Spring in the mountains

I spent spring break with 14 other Concordia students in the Appalachian Mountains of eastern Kentucky. The trip, organized by senior Nathaniel Cook, aimed to expose Concordia students to the great environmental problems facing a rural and poor region of Appalachia. Its focus was on a controversial coal mining technique commonly referred to as mountaintop removal (MTR), which involves blowing the tops off lush, tree-filled mountains to easily and quickly access coal seams. The trip also allowed students to experience cultural and regional differences in the American South, a region of the country that is often stereotyped for being poor and backwards.

Hailing from the South, I was initially weary of traveling “home” as a tourist. While I had never met individuals affected by MTR, I thought I knew what to expect. But upon arrival in Hazard, Ky., I, along with my fellow travelers, quickly got out of my comfort zone.

Hazard is a very small town with a huge coal mining presence. Not only are there numerous MTR sites surrounding the town but plastered on nearly every car are stickers that read “Friends of Coal,” a handout that is used to divide people. One is either supportive of the local community and therefore “pro-coal” or unsupportive (and seemingly unpatriotic, to many locals) and “anti-coal.” The powerful coal mining lobbying groups are able to widely distribute stickers like those to remind individuals of their influence.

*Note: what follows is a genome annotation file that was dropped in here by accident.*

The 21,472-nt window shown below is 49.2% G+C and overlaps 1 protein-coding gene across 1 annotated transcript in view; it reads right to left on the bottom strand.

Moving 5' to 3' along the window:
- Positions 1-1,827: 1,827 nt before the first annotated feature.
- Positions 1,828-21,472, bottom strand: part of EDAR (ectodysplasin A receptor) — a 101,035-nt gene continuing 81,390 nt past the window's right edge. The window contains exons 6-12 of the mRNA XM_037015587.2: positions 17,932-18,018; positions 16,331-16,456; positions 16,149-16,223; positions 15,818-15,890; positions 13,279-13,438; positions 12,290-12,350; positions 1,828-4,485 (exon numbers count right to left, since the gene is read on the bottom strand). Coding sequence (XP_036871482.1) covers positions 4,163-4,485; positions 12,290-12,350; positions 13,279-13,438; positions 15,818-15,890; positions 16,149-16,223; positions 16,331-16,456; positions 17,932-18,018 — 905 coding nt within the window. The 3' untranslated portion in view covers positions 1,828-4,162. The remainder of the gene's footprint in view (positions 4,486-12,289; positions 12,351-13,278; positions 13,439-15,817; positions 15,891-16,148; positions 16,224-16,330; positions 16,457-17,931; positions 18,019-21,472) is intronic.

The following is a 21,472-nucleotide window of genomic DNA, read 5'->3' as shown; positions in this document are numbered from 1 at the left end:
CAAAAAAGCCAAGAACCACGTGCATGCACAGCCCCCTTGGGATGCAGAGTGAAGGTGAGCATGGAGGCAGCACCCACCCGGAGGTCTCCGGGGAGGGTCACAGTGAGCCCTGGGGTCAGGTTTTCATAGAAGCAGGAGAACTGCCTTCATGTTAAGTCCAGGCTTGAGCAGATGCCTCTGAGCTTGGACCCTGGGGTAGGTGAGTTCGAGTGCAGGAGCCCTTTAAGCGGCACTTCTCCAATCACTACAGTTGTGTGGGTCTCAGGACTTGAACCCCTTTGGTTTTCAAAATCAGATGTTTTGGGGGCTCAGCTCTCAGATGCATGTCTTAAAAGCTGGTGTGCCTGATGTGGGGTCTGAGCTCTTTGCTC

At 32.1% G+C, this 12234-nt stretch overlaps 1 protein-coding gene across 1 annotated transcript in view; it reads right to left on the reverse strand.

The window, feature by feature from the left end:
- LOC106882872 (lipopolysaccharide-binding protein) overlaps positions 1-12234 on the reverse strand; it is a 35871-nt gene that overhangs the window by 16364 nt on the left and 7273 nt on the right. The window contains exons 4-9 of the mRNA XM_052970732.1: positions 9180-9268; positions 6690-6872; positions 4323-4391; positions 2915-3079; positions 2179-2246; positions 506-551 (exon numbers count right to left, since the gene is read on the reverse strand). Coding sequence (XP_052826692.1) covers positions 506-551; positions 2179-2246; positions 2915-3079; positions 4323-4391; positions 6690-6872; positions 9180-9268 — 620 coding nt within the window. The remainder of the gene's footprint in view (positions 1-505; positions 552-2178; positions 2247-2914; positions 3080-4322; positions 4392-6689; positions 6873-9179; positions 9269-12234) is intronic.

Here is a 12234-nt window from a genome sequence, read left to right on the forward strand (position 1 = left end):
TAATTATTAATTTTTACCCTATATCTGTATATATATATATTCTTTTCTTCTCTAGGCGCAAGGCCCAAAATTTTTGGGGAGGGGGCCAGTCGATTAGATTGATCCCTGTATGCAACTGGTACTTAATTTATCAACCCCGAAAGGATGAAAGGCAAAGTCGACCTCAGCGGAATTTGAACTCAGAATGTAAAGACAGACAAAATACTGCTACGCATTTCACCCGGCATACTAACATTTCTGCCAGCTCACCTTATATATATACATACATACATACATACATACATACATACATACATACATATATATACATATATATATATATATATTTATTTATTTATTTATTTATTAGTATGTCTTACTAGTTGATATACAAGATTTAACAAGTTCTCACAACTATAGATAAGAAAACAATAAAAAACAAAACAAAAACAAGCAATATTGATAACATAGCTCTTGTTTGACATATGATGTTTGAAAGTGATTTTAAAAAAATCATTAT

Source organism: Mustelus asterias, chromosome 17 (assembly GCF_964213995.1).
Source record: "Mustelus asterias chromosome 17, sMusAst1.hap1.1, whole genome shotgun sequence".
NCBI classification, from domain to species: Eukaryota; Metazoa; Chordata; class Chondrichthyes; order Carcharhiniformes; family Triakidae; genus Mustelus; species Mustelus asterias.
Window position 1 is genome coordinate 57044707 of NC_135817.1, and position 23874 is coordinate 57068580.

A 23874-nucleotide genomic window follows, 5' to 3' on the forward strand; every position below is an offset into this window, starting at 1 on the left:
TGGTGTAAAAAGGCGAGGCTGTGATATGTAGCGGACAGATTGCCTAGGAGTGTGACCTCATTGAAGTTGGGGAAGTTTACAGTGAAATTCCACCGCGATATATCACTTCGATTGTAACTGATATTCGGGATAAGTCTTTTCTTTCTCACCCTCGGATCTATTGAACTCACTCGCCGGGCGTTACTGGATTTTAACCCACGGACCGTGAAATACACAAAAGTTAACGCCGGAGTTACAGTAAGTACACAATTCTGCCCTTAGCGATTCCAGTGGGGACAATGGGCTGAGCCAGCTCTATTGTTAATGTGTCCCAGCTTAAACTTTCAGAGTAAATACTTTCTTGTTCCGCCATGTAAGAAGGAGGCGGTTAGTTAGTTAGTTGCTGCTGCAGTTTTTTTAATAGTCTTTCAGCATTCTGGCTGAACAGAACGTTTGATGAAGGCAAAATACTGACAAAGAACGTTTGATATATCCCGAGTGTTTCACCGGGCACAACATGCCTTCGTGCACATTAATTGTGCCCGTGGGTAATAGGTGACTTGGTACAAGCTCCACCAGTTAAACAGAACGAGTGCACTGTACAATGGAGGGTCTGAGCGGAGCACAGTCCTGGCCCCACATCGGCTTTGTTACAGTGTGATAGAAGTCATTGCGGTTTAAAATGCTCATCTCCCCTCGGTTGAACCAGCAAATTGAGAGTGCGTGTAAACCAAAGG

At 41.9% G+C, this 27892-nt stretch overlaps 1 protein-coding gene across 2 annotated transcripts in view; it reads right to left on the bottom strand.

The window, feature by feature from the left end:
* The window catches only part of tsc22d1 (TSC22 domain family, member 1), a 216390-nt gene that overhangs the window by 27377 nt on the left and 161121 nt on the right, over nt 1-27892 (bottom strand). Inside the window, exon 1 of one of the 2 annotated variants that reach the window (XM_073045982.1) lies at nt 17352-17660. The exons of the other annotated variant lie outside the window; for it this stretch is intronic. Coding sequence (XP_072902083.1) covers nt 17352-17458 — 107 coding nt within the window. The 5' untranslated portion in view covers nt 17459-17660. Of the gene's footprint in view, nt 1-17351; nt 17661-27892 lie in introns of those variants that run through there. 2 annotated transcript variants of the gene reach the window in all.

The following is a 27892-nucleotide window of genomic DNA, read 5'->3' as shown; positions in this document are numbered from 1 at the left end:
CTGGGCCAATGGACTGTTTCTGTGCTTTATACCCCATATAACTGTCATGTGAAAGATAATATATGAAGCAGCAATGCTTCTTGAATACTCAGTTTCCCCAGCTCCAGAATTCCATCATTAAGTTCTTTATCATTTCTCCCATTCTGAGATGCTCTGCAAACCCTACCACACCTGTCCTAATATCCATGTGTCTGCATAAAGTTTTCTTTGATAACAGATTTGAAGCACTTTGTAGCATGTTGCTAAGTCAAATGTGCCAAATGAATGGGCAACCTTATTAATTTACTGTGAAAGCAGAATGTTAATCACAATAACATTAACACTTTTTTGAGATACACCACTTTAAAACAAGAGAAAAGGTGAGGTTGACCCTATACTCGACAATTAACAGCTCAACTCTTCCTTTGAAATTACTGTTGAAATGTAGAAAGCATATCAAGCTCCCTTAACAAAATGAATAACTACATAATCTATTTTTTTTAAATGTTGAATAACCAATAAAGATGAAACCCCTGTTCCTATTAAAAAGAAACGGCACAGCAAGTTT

So what’s the big deal?

MTR is an extremely destructive type of coal mining. Forget your childhood imagery of a brave coal miner heading deep into a mine, returning above ground covered in coal dust. Instead, think of heavy machines, explosives and just an overall mess. MTR leaves a gigantic footprint. When the coal is mined and the company packs up, the “reclaimed” land looks more like a wasteland. Where incredible biologically diverse forests once covered age-old mountains, patches of non-native grass species are now spread across the flat land.

It looks more like North Dakota than Appalachia.

Yet there is not much pushback by locals. As mentioned above, the coal industry is powerful­ – so powerful that any water quality issues or health complications as a result of MTR are, in many cases, simply ignored. Their fight seems hopeless.

For many, they or their family work for the coal company. With no other industry in the immediate area, for some coal mining is the only option. And in this part of the region, a job, especially a high paying job with a coal company, is highly valued.

This trip really made me re-think my views on my Appalachian home. Hearing stories from locals, people who know and love the land, allowed me to step back and gain an appreciation for Appalachian culture. While the South is often stereotyped (and in many cases, rightly so), the region has grit. It is filled with music and literature and art.These things, despite the changing landscape, will sustain it.


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